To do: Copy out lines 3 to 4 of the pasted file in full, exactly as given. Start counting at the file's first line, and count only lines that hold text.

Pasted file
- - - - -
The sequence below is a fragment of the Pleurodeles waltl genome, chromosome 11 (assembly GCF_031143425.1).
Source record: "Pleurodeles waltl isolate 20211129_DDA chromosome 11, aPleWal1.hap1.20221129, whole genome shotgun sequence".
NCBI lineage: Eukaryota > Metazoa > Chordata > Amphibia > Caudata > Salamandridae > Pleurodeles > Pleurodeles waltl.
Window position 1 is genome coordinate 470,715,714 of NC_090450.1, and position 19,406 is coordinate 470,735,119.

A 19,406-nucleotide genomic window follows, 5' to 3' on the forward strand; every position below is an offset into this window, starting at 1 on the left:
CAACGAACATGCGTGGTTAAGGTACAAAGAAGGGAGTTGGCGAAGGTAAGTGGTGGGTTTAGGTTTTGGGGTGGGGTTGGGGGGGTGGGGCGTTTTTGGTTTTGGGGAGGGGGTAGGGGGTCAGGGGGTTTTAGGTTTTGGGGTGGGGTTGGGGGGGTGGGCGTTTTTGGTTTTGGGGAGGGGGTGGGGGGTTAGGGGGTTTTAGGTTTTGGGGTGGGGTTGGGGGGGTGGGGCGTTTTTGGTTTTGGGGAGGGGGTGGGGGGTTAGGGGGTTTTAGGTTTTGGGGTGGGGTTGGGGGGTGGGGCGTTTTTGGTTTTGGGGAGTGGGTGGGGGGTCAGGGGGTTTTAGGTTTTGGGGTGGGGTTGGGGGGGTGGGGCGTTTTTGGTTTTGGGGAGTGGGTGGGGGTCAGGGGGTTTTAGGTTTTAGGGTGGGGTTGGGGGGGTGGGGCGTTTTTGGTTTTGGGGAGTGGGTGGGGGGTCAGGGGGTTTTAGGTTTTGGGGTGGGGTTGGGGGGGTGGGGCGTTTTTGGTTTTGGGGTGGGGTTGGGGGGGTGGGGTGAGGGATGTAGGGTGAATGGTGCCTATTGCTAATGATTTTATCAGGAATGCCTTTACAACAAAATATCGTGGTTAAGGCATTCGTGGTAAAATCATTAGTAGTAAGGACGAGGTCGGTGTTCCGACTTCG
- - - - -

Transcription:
NCBI lineage: Eukaryota > Metazoa > Chordata > Amphibia > Caudata > Salamandridae > Pleurodeles > Pleurodeles waltl.
Window position 1 is genome coordinate 470,715,714 of NC_090450.1, and position 19,406 is coordinate 470,735,119.